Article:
Lakshadweep flies its first Barn Owls for rodent elimination

It was on June 25, 2019, that Barn Owls flew the skies of Lakshadweep for the first time. The first pair of Barn Owls, which was considered an ill omen by the island people, was released in the Island in June as part of preserving the coconut yield in the union territory.  The island that has been seeing a drastic fall in the number of coconuts due to an increased population of rats has shipped from Kerala three pairs of Barn Owls, which is hoped to bring a solace to the rodent menace.  

An island that had many stigmas over owls has now accepted the reality that Barn Owls can get rid of the rats. The signs of a good yield have started to show up, according to the Island authorities.

First of its kind project using birds to get rid of rats, Environment Secretary and Chief Wildlife Warden of Lakshadweep Damodhar A T said that the results were being seen in the Island. “The people once used to have some misconceptions about owls. This has changed now and they are much cooperative.”

Noting that project in Kavarathi was a success, he said that there was also good news that one of the owls has even laid eggs. “This means that the owls have completely accustomed to the island’s environment,” he said.  Damodharan also said that they needed about 20 more pairs of Barn Owls for all the islands. “Once we have these numbers, then I hope that the issue of rodent is solved in the islands,” he said.  

Barn owl

PROJECT CONCEPT

On the concept of the project, he said that it was two years old. “With a decision not to use chemicals for killing the rats, we thought of an organic way and this concept developed. Way back, the British had tried to use the same to get rid of the rodents. In 1875, they had brought the birds to the island but had to withdraw because of resistance from the islanders as these birds were considered to be a bad omen,’ he said.

Further explaining on making use of Barn Owls, he said that rodents were earlier got rid of using traditional methods of rat hunting. But this traditional method had been facing many difficulties with the shortage of climbers. “This also led us to think in a different way of how to get rid of the rodents and the present organic way was evolved,” he said.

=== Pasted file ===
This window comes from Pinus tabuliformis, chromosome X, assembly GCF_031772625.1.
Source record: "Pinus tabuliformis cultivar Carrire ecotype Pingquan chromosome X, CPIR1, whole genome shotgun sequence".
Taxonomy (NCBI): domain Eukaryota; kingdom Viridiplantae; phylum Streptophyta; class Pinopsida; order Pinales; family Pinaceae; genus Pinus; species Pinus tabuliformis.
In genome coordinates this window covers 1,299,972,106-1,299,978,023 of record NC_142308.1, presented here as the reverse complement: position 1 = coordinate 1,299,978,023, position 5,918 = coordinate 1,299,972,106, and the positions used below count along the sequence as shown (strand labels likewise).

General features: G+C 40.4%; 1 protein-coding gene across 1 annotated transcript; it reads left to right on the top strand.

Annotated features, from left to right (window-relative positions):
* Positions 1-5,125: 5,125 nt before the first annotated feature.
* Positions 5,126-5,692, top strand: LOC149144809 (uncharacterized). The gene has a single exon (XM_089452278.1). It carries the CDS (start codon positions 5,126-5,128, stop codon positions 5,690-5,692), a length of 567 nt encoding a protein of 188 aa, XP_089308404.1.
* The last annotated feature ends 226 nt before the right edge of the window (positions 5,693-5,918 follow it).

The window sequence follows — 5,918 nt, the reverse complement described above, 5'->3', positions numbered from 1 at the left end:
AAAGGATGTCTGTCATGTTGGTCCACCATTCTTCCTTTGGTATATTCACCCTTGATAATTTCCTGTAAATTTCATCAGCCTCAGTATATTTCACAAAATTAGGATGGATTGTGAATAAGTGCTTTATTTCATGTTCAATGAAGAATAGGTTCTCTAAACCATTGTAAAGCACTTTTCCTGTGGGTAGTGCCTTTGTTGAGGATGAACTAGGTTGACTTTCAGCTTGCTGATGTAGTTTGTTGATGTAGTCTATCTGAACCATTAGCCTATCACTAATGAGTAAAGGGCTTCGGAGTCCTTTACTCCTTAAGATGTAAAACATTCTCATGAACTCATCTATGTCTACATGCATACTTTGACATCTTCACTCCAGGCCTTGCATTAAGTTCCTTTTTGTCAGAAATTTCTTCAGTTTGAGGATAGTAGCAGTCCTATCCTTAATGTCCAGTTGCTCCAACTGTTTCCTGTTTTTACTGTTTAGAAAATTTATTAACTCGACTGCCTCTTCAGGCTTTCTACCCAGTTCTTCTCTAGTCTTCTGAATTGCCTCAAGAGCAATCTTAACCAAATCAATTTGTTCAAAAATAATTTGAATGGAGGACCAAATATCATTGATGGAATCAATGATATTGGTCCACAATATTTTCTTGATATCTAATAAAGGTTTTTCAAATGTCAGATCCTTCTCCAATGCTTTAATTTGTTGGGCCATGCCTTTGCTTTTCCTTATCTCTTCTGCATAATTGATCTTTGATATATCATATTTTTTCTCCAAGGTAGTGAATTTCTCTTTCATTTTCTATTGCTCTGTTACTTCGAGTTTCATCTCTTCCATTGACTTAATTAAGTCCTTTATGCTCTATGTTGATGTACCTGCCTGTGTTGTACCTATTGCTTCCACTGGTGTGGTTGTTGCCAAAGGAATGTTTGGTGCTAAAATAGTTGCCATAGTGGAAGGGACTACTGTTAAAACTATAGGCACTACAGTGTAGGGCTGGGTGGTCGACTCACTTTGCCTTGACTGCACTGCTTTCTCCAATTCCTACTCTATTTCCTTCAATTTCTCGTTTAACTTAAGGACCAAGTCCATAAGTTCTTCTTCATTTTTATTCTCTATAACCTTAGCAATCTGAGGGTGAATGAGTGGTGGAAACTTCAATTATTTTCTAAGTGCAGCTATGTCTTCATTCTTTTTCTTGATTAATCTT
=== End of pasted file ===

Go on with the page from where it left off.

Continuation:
Once the idea was conceived, he said they held discussions with the people as well as all the stakeholders. “The island is declared as an organic region. We did not want to pollute the island using chemicals. We created awareness among the people and now they have accepted this new programme,’ he said.

PREPARATION

Once the project was evolved, a team with Veterinary Scientist incharge of Krishi Vigyan Kendra, Kavaratti  Abdul Gafoor and former Assistant Forest Veterinary Officer (Periyar Tiger Reserve) along with other Officers of the departments of Forest/ Agriculture was constituted.

Once the approval was got from the authorities, the aviary for the Owls was constructed inside the Lakshadweep State Medicinal Plants Garden. The birds were then shipped from Kerala and reached Kavaratti on April 5. The owls were kept in aviary for 82 days. Before the birds were released in the open, public awareness programs were held in the island for almost three days.

MONITORINGApart from the Team of Veterinary Doctors, two Trained and skilled laborers continuously monitor the Owls. In the beginning, the birds visited the Aviary in between. In course of time, these birds rarely visited the aviary and fed on the rats in the trees. They were seen to be using old buildings and abandoned places in the island, which means that they are now accustomed to the surroundings.

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